Forget all those whiskey brands from musicians and celebs — there’s A.I. whiskey now. Microsoft this week announced it has teamed up with Finnish tech company Fourkind and Sweden-based distillery Mackmyra Whisky to create the “world’s first whisky developed with artificial intelligence.”
Here’s how it will work.
As part of the distillation process, whiskey first spends time — typically years — sitting in charred wooden casks. This turns the clear liquor a darker color, and gives it a unique flavor. How long it stays in the casks, and what the casks held before — like bourbon, wine, sherry, etc. — helps create a specific recipe. Master distillers tweak all these variables along with the different ingredients used to create the whiskey in the first place to come up with a variety of blends.
Until now, this entire process is done by humans with a specialized set of skills. For the A.I. blend, Mackmyra is turning part of the job over to the machines.
The distillery is feeding its existing recipes, sales data and customer preferences to machine learning models, so the A.I. can suggest what recipes it should make next.
The A.I., Mackmyra says, is capable of generating over 70 million different recipes. And it will highlight those it predicts will be most popular and of the highest quality, based on the cask types that are currently on hand.
These models are powered by Microsoft’s Azure cloud platform and Azure cognitive services. Fourkind developed the A.I. algorithms involved, explains Microsoft in its announcement.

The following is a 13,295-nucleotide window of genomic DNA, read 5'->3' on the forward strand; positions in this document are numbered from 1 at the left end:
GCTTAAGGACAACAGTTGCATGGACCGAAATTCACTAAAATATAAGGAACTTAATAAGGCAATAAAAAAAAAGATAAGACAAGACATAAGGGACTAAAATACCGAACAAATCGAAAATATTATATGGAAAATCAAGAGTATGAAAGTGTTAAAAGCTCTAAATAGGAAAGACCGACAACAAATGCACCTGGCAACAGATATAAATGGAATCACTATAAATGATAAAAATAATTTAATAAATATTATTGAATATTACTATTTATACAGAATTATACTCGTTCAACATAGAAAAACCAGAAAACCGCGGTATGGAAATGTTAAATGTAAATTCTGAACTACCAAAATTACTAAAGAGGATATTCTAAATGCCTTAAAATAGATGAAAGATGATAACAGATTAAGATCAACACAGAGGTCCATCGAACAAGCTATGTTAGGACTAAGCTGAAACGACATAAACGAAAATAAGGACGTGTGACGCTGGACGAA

However, the distillery notes it’s not actually replacing its Master Blenders with A.I. Instead, it’s using the A.I. to create the recipes which are then curated by the (still human) experts.
“The work of a Master Blender is not at risk,” insists Angela D’Orazio, Mackmyra’s Master Blender. “While the whiskey recipe is created by A.I., we still benefit from a person’s expertise and knowledge, especially the human sensory part, that can never be replaced by any program. We believe that the whiskey is A.I.-generated, but human-curated. Ultimately, the decision is made by a person.”
Microsoft says this is the first time A.I. has been used to augment the process of making whiskey. The finished product will be available in Autumn 2019.
Despite not knowing how the juice turns out, Fourkind wants to turn its algorithms to other industries where complex recipes are involved — including those for other beverages, and also things like perfumes, sweets, or sneaker designs.
This would not be the first time that A.I. has been put to work in a more artistic field.
For example, at Google’s I/O developer conference this month, the company showed off how A.I. could be used in artistic endeavors — including music, visual art, and even fashion.
Of course, when A.I. is tasked with making art, the end results tend to be strange, unworldly and sometimes a little frightening.
Which begs the question: how the hell will an A.I. whiskey taste?